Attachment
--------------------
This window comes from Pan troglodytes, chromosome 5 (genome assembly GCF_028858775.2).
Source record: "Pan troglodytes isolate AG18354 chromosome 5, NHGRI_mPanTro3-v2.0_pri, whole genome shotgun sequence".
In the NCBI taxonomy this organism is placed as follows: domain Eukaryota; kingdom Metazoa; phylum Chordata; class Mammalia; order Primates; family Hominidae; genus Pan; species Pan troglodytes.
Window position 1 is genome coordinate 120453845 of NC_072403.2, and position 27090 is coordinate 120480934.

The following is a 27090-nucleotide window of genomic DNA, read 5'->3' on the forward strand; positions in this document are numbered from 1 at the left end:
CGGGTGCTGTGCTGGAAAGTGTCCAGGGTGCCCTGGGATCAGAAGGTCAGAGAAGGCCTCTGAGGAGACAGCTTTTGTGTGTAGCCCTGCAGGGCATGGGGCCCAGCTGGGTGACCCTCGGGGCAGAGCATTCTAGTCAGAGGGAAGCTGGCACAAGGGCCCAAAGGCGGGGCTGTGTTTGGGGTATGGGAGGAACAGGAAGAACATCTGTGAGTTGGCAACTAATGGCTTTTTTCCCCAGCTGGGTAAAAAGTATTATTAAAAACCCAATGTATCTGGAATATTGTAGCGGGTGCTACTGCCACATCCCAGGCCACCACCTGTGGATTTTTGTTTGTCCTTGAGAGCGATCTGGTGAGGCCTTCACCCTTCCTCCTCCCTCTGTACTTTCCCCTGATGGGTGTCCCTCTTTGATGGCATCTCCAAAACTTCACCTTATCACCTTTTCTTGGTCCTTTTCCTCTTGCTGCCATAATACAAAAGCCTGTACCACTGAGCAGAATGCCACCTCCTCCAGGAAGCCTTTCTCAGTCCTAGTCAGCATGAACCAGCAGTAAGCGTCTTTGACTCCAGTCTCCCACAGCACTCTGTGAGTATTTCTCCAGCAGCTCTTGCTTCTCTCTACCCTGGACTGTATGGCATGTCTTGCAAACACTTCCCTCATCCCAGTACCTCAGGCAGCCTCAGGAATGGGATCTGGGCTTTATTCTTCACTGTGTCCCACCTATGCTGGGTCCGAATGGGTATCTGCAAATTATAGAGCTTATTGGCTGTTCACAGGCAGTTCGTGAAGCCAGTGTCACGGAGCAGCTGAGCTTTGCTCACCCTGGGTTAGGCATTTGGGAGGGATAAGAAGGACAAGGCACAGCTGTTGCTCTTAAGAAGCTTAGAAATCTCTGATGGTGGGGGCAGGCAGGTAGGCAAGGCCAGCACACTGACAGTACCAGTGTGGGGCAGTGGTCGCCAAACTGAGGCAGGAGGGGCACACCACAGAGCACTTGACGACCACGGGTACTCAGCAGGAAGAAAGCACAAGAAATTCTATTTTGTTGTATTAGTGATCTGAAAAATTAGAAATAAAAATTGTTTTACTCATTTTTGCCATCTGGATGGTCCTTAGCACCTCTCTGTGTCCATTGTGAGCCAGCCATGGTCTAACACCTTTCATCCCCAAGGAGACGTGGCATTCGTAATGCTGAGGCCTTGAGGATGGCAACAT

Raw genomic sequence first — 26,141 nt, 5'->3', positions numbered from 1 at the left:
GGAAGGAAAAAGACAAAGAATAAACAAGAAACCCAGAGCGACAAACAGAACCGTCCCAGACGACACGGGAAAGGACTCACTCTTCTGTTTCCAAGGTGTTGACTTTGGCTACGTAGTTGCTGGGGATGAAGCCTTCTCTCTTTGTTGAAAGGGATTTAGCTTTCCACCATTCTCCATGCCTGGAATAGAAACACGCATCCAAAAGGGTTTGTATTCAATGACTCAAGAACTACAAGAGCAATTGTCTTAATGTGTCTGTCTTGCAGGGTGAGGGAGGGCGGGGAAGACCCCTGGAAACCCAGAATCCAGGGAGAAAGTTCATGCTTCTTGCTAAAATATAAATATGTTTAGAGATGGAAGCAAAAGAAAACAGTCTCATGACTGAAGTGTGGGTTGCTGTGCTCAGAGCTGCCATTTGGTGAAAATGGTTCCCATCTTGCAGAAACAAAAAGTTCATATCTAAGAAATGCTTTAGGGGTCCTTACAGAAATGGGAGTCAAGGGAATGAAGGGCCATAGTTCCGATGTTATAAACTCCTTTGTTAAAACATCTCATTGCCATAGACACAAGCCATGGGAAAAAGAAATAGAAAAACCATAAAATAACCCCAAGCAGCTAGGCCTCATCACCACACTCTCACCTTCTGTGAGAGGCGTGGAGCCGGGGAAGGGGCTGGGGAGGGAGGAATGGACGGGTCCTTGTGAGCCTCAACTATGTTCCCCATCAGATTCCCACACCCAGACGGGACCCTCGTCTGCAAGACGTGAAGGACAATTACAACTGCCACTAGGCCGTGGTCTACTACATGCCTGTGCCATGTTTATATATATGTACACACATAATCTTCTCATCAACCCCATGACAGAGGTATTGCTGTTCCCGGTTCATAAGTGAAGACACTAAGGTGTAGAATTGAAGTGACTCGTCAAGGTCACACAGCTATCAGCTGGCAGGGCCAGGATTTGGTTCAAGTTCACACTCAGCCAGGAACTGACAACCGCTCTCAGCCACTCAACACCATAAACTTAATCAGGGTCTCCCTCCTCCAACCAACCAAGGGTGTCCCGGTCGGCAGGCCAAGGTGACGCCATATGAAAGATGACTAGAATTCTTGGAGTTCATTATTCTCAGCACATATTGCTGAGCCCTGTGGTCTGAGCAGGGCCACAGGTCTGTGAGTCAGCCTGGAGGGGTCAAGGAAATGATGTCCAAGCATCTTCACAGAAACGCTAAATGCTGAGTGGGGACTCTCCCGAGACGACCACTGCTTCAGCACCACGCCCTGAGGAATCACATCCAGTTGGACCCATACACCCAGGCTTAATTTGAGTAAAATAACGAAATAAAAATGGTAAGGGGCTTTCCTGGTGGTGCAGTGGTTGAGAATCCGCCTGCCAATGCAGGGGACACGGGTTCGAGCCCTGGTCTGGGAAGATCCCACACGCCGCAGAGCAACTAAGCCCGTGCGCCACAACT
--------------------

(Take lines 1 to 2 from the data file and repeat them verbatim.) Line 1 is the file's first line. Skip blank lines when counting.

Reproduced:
This window comes from Pan troglodytes, chromosome 5 (genome assembly GCF_028858775.2).
Source record: "Pan troglodytes isolate AG18354 chromosome 5, NHGRI_mPanTro3-v2.0_pri, whole genome shotgun sequence".